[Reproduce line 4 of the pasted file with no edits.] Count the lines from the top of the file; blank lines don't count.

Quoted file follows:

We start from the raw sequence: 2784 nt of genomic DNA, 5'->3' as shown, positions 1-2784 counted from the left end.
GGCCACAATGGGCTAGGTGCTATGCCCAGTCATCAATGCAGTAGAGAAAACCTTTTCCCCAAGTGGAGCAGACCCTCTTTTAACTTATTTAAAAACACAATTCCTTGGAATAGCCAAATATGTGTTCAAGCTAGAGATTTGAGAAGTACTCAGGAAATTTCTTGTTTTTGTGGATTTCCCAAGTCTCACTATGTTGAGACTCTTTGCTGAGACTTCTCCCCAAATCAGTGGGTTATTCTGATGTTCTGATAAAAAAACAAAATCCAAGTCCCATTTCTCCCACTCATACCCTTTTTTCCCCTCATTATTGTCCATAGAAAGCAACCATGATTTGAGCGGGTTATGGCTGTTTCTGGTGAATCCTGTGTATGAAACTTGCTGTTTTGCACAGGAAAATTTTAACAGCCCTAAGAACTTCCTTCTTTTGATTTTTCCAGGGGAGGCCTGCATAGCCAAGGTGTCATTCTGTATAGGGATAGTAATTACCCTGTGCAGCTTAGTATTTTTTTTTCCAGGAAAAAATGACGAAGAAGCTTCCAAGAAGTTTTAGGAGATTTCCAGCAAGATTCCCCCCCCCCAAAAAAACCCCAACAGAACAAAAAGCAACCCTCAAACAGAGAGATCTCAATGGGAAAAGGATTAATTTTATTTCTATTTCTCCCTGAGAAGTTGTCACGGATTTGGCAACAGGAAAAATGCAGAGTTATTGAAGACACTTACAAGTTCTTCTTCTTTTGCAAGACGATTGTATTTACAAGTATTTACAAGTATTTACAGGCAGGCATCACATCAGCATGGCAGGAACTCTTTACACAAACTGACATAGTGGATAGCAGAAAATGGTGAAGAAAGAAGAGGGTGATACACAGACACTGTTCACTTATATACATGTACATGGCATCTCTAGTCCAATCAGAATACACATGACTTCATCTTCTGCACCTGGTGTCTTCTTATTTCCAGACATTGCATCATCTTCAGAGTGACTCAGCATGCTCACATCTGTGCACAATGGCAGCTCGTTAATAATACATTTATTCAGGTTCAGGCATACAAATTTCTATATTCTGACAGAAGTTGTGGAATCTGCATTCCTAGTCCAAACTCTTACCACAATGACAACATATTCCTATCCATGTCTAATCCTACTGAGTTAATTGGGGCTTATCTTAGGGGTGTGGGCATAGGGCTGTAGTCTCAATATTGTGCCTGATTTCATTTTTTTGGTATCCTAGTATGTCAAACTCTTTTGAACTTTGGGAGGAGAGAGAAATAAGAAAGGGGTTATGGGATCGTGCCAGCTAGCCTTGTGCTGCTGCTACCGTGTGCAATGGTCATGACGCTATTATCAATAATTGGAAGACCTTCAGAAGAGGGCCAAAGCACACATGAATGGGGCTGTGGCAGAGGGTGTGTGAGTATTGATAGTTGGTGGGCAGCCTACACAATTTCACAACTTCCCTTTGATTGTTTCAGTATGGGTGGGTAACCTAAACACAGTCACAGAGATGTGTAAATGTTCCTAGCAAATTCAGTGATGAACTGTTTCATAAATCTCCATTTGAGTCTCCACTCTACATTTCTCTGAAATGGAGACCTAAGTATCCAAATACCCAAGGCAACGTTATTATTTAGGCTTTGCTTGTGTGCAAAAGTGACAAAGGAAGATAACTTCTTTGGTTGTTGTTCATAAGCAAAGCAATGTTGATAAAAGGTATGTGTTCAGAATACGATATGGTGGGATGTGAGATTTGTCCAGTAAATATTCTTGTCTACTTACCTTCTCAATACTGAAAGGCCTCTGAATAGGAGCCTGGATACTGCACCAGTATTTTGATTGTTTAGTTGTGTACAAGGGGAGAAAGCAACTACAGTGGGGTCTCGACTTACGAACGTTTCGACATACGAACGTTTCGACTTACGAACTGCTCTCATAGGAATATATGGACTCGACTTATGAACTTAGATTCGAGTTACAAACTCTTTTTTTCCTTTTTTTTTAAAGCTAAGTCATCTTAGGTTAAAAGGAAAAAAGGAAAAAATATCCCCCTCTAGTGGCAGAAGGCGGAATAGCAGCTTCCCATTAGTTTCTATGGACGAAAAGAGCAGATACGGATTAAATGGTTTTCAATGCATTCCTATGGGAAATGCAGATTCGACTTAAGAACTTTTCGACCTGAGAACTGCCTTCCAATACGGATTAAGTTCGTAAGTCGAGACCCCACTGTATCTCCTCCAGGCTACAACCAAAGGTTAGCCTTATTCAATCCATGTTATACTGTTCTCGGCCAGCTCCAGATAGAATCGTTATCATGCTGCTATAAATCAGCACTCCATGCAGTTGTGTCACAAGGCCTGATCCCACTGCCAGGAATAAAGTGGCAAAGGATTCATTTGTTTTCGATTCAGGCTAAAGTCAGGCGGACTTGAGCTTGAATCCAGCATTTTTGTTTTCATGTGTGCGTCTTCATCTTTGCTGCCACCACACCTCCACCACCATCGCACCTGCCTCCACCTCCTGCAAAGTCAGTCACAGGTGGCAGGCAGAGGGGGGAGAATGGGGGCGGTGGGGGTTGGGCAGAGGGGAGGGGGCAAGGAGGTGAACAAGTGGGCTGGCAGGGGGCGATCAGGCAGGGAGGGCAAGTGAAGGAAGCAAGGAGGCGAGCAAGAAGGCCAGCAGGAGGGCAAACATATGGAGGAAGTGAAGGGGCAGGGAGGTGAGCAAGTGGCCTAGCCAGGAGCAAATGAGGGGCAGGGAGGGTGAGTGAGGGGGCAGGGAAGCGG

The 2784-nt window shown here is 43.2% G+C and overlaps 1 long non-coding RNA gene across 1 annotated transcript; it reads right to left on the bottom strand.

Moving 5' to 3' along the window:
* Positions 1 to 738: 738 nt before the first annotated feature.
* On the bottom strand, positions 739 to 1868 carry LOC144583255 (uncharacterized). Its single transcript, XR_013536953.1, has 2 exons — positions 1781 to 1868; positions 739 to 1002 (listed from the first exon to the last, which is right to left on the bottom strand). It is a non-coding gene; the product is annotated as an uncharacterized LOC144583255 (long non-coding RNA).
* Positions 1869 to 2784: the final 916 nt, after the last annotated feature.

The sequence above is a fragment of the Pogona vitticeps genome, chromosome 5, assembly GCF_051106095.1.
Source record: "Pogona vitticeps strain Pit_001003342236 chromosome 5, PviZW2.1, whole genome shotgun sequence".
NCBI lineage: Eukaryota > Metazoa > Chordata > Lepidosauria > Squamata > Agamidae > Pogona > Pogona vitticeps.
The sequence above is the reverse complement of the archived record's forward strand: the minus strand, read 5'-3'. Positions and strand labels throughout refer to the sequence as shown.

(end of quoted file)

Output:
Moving 5' to 3' along the window: